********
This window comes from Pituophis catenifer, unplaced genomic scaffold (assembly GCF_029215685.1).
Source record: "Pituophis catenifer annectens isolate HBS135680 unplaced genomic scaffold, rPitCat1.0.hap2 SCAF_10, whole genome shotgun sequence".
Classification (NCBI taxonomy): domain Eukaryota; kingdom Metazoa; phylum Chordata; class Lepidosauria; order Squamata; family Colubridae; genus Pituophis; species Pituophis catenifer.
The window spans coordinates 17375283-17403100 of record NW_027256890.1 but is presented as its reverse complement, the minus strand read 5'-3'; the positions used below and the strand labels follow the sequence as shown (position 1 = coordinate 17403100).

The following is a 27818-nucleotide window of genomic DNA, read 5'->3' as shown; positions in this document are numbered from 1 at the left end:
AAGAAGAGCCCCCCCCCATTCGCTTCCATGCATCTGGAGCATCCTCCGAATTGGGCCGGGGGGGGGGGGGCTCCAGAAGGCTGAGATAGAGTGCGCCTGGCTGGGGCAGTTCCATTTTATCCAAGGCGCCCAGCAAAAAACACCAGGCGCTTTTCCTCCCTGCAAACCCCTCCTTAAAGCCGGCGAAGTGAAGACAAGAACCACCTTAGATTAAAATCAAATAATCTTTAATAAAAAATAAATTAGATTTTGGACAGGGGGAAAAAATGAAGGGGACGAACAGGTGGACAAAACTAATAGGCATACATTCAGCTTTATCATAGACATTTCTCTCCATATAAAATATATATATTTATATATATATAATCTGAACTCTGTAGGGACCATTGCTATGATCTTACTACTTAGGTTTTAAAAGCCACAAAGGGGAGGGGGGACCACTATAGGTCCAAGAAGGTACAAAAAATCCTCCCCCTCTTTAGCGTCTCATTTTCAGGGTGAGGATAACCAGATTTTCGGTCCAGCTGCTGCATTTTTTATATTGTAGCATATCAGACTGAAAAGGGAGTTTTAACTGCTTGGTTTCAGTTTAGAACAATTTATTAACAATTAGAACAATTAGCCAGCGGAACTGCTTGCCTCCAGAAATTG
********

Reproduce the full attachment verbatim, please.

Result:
This window comes from Pituophis catenifer, unplaced genomic scaffold (assembly GCF_029215685.1).
Source record: "Pituophis catenifer annectens isolate HBS135680 unplaced genomic scaffold, rPitCat1.0.hap2 SCAF_10, whole genome shotgun sequence".
Classification (NCBI taxonomy): domain Eukaryota; kingdom Metazoa; phylum Chordata; class Lepidosauria; order Squamata; family Colubridae; genus Pituophis; species Pituophis catenifer.
The window spans coordinates 17375283-17403100 of record NW_027256890.1 but is presented as its reverse complement, the minus strand read 5'-3'; the positions used below and the strand labels follow the sequence as shown (position 1 = coordinate 17403100).

The following is a 27818-nucleotide window of genomic DNA, read 5'->3' as shown; positions in this document are numbered from 1 at the left end:
AAGAAGAGCCCCCCCCCATTCGCTTCCATGCATCTGGAGCATCCTCCGAATTGGGCCGGGGGGGGGGGGGCTCCAGAAGGCTGAGATAGAGTGCGCCTGGCTGGGGCAGTTCCATTTTATCCAAGGCGCCCAGCAAAAAACACCAGGCGCTTTTCCTCCCTGCAAACCCCTCCTTAAAGCCGGCGAAGTGAAGACAAGAACCACCTTAGATTAAAATCAAATAATCTTTAATAAAAAATAAATTAGATTTTGGACAGGGGGAAAAAATGAAGGGGACGAACAGGTGGACAAAACTAATAGGCATACATTCAGCTTTATCATAGACATTTCTCTCCATATAAAATATATATATTTATATATATATAATCTGAACTCTGTAGGGACCATTGCTATGATCTTACTACTTAGGTTTTAAAAGCCACAAAGGGGAGGGGGGACCACTATAGGTCCAAGAAGGTACAAAAAATCCTCCCCCTCTTTAGCGTCTCATTTTCAGGGTGAGGATAACCAGATTTTCGGTCCAGCTGCTGCATTTTTTATATTGTAGCATATCAGACTGAAAAGGGAGTTTTAACTGCTTGGTTTCAGTTTAGAACAATTTATTAACAATTAGAACAATTAGCCAGCGGAACTGCTTGCCTCCAGAAATTG